Technology: SoWaDis

The water treatment technology SoWaDis (solar water disinfection) was developed at the Swiss Institute for Solar Technologies (SPF) . The WaterKiosk Foundation (WKF) has implemented this system in various countries in different social settings, usually in schools and hospitals, where the system prooved to be especially suitable. By now, the SoWaDis-system has been the preferred technology by WKF, but the more we expand our work the more we are also diversifiying in technology. Usually each location has its specific water situation for which there is a best solution.



The SoWaDis-system is characterized as follows:

The system is very easy to operate and maintain. These comparative advantages make SoWaDis a very suitable technology for developing countries.

SoWaDis is 100% solar powered and operates without electricity and supply of materials. In contrary to other available technologies the system needs no pumps, no supply of chlorine, no replacement of UV-lamps , no cleaning of filters and no electricity.

SoWaDis is producing 500 liters of clean drinking water per day. With a modular concept also higher daily outputs can be achieved. The system is cost comparative to other common water treatment technologies, especially taking into account that it requires low maintenance and operation.

SoWaDis is disinfecting the microbiologically contaminated water by heat. This is one of the safest and most effective ways of water disinfection.

Since the method is similar to boiling water, the local users understand and accept the concept from the very beginning and appreciate the safe drinking water.

Functionality of disinfection process

No additional energy, simple operation and very low maintenance are the key-factors of the SoWaDis system.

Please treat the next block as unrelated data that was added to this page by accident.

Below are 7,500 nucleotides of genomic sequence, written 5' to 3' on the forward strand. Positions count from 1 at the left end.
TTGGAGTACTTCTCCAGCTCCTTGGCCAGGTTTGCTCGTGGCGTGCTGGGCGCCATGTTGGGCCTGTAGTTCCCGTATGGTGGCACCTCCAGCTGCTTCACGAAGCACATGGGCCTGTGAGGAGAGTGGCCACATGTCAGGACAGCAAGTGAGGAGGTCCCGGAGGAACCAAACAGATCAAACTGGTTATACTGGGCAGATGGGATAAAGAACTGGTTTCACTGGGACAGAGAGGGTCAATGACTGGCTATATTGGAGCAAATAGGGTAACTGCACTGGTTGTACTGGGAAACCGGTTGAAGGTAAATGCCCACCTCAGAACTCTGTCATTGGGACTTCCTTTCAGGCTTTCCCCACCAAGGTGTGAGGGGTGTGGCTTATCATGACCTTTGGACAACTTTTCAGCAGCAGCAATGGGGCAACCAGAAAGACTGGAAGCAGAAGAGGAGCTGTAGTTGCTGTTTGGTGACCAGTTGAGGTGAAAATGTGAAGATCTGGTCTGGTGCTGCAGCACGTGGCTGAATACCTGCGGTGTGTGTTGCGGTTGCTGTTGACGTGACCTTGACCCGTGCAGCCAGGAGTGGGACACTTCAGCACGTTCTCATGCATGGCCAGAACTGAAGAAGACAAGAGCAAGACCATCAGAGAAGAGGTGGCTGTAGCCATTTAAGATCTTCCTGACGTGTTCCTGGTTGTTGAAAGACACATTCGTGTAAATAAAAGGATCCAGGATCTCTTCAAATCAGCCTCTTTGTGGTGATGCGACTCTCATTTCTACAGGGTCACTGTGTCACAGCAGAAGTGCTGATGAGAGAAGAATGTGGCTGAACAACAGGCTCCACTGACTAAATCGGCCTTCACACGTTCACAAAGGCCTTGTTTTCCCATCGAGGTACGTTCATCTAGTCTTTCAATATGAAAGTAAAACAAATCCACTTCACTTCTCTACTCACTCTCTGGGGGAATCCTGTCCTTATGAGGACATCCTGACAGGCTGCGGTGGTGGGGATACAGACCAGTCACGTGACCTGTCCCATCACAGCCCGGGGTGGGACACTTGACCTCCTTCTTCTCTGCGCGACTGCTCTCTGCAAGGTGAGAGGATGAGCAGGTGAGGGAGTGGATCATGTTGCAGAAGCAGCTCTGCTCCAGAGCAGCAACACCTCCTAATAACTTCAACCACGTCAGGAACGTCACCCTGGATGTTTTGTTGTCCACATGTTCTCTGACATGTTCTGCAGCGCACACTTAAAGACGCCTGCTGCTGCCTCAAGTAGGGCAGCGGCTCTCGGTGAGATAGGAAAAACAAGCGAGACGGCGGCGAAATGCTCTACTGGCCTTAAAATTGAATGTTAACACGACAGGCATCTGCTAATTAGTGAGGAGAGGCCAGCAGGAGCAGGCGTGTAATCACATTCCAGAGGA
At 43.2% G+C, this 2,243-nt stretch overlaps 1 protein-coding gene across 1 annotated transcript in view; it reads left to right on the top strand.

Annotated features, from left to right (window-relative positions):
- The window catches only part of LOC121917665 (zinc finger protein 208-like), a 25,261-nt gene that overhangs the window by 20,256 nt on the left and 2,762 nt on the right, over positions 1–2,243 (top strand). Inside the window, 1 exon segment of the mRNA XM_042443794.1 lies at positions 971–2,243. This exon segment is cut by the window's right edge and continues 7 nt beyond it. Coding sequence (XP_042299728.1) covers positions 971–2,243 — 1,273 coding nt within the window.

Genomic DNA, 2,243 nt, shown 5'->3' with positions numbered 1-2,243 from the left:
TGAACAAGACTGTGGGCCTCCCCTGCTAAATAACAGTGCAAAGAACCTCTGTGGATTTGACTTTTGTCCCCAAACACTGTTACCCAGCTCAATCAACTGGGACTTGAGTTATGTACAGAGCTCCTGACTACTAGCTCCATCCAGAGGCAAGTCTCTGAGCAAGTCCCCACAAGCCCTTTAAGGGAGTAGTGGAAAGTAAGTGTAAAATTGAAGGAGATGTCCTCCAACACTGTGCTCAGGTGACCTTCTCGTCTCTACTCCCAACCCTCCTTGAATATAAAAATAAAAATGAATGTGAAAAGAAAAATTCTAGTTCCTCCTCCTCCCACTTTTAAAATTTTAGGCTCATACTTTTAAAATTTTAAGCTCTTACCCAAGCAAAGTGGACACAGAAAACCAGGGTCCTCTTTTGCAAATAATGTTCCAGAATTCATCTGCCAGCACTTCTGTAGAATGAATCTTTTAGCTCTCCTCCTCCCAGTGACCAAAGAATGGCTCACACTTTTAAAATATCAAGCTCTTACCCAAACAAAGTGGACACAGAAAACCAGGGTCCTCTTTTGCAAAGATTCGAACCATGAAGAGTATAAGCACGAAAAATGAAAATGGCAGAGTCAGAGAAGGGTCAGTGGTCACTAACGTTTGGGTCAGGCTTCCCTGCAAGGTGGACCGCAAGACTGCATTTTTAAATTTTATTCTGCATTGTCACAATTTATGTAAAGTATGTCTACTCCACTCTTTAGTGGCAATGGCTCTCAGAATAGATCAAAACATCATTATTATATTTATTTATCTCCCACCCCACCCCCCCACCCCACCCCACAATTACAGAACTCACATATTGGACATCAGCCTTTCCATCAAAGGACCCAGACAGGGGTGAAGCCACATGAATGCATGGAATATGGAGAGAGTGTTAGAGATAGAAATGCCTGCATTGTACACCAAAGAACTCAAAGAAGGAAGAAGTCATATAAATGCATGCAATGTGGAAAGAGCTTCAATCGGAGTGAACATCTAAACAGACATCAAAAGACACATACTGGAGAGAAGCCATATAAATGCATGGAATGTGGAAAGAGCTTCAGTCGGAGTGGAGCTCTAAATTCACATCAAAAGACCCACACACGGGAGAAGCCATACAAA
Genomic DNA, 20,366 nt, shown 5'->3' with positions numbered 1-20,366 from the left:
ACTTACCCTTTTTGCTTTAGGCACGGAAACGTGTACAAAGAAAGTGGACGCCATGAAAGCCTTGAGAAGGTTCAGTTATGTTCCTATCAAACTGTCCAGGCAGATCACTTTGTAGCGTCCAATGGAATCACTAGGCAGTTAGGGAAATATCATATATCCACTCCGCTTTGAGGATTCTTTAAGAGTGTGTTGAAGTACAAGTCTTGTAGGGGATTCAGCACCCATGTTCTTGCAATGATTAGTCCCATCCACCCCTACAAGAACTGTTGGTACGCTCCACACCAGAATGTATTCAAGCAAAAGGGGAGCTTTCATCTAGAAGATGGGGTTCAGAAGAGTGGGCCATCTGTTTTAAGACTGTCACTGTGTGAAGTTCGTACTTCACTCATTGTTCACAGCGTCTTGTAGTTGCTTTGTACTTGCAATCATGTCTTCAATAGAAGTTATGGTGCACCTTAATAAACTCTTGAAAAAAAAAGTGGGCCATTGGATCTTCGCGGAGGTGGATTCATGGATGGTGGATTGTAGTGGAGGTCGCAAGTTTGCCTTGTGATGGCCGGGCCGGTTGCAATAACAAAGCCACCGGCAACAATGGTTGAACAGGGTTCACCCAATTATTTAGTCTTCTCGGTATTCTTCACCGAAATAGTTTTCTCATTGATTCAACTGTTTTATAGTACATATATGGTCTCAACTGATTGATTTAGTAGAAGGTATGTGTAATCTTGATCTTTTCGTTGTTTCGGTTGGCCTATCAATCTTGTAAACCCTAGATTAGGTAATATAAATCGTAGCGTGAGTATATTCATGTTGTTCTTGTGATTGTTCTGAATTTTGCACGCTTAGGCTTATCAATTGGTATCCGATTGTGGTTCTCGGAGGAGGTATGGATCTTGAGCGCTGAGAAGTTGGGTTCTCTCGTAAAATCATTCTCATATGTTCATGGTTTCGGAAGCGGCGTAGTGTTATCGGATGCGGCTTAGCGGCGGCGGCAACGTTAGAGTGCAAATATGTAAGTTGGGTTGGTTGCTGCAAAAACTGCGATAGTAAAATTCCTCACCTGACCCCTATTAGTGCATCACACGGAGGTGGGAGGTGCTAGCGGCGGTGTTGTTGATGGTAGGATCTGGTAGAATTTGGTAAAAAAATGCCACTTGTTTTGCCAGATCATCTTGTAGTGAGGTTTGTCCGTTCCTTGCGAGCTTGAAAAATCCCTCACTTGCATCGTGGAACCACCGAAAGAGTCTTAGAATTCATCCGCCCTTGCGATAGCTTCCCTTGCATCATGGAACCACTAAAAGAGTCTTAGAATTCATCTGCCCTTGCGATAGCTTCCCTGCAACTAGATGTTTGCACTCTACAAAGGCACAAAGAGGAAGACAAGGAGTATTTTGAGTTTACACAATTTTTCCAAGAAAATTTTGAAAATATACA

1. The contaminated water is stored around two meters above ground. The system is gravity driven, therefore operating without a pump using electricity.
  2. The contaminated water flows into the heat-exchanger and gets preheated from around 20°C to 65°C.
  3. The preheated water flows into the solar collector.
  4. In the collector the water is heated up to 84°C. This is the process where the water is thermally disinfected.
  5. A thermostatic valve on the collectors outlet opens when 84°C are reached. When the temperature drops below it is closing again.
  6. The disinfected water flows through the heat exchanger, cooling down from 82°C to around 35°C and preheating the collectors inlet.
  7. Finally the disinfected water flows into the water storage.

System Specifications

As follows the specifications for one SoWaDis-System are listed (or to download as .pdf). The system can be arranged in parallel modules in order to gain higher outputs.

Output 600l/d (Nominal)
The average production varies according to solar irradiation. E.g. daily average in Tansanias Highland is at around 350l/d. The actual production over the year can be estimated with the local climate data.
Costs € 3000.-, ex works Switzerland, including half-day instruction-course.Please note that this price is not equal to the costs of a complete implemented project where costs for transportation, installation, monitoring, training, WASH workshops and operation coaching are ocurring. Our projects in schools have average overall costs of € 5000.-.
Weight 160kg incl. packaging
Measurements [cm] Packaged: 210 x 65 x 100Installed: 300 x 160 x 150
Lifetime 10 years plus
Max. Pressure 1bar
Maintenance Basically zero.Optional cleaning of tubes once a year is recommended. Furthermore we recommend that the clean water tank is cleaned once a month to avoid bacterial regrowth.
Field of application Microbiologically contaminated water (e.g. pond, river, lake, rainwater, contaminated piped water).
Pressure head / Feed tank 1.5 m / 0.15 barThe gravity feed tank is usually installed around 1.5 above the inlet of the drinking water tank.Depending local situation there is different ways how the water comes into the top tank. In some of our sites we have piped water that is microbiologically contaminated, so the pipe can be directly connected to the tank. In other sites we use a manual or an electrical pump.
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